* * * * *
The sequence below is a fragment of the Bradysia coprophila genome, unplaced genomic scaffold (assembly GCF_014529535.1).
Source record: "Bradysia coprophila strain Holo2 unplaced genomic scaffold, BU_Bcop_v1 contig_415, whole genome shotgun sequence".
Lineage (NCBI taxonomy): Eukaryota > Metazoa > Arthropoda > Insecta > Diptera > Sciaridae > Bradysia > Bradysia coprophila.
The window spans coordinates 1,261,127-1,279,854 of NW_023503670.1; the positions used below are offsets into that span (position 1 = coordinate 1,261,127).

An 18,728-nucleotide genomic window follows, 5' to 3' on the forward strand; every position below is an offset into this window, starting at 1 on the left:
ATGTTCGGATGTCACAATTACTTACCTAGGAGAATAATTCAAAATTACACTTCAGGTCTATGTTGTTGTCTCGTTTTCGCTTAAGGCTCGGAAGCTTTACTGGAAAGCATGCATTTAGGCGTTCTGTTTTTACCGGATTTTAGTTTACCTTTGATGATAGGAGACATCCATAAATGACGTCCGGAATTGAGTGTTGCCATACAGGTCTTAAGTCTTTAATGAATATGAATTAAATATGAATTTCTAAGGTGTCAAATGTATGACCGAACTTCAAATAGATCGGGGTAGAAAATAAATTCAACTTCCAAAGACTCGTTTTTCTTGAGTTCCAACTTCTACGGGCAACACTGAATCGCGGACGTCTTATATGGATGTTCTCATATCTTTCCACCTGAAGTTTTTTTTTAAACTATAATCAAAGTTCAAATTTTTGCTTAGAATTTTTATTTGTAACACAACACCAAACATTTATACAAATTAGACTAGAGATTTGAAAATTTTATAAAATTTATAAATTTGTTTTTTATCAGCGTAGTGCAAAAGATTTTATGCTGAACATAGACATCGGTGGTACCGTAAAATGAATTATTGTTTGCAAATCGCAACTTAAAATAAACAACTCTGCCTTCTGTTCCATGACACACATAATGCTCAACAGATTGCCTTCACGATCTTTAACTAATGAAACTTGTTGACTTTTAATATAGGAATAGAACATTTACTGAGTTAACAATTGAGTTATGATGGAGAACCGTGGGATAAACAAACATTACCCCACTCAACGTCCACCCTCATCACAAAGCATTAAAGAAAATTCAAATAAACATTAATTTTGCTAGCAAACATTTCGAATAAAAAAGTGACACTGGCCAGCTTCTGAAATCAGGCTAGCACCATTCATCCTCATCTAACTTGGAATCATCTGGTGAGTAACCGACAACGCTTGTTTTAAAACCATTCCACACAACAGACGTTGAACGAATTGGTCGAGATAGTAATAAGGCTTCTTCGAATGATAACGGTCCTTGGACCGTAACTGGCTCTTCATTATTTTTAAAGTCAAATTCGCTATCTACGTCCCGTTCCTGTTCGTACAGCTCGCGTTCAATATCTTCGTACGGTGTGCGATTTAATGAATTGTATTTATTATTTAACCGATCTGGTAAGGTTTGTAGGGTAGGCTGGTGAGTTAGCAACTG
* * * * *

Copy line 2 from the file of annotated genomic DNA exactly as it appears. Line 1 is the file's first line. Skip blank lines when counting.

Source record: "Bradysia coprophila strain Holo2 unplaced genomic scaffold, BU_Bcop_v1 contig_415, whole genome shotgun sequence".